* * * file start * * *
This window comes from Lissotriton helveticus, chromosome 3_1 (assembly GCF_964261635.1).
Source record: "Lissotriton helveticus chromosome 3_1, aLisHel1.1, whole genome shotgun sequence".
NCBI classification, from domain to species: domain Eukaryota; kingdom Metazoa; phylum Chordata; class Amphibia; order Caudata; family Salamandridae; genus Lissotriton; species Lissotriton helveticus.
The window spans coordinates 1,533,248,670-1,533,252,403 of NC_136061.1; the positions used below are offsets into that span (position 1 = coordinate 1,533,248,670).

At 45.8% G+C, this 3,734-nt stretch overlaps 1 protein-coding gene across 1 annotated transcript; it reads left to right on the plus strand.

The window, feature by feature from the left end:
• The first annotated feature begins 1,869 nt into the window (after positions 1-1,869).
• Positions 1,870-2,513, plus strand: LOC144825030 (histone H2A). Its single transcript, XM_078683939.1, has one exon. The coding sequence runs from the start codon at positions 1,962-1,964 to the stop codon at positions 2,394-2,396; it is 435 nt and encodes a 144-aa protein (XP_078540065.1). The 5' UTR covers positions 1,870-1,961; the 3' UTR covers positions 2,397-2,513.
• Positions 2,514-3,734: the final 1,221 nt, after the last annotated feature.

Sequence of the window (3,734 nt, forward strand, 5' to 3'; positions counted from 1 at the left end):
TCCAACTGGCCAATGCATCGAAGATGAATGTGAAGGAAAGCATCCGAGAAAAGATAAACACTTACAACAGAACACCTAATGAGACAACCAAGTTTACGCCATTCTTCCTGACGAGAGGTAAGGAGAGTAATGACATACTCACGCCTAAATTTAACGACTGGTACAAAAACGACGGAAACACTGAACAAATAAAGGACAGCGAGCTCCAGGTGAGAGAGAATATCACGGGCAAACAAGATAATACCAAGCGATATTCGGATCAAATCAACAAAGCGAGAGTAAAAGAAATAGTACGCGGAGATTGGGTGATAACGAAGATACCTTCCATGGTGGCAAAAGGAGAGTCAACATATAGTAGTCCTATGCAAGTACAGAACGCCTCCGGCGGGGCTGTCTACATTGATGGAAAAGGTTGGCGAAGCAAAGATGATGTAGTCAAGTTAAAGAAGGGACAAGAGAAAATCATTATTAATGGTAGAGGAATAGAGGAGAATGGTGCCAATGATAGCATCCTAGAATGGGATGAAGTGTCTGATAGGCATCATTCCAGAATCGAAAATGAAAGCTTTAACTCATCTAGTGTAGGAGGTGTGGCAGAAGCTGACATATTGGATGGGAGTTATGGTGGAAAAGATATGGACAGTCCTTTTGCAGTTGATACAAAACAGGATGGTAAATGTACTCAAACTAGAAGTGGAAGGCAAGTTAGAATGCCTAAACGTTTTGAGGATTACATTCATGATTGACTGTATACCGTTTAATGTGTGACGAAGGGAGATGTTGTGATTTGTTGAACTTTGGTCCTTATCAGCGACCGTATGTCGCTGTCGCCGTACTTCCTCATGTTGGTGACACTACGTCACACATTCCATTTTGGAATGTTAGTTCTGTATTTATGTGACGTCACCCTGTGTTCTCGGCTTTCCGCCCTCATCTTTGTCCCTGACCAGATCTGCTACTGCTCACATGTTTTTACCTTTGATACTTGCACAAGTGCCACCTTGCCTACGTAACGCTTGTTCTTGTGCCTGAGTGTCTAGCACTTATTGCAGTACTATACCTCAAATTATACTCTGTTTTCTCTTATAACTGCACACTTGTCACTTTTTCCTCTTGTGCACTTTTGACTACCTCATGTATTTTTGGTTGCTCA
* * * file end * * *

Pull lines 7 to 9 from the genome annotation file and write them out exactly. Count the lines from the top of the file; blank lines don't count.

• The first annotated feature begins 1,869 nt into the window (after positions 1-1,869).
• Positions 1,870-2,513, plus strand: LOC144825030 (histone H2A). Its single transcript, XM_078683939.1, has one exon. The coding sequence runs from the start codon at positions 1,962-1,964 to the stop codon at positions 2,394-2,396; it is 435 nt and encodes a 144-aa protein (XP_078540065.1). The 5' UTR covers positions 1,870-1,961; the 3' UTR covers positions 2,397-2,513.
• Positions 2,514-3,734: the final 1,221 nt, after the last annotated feature.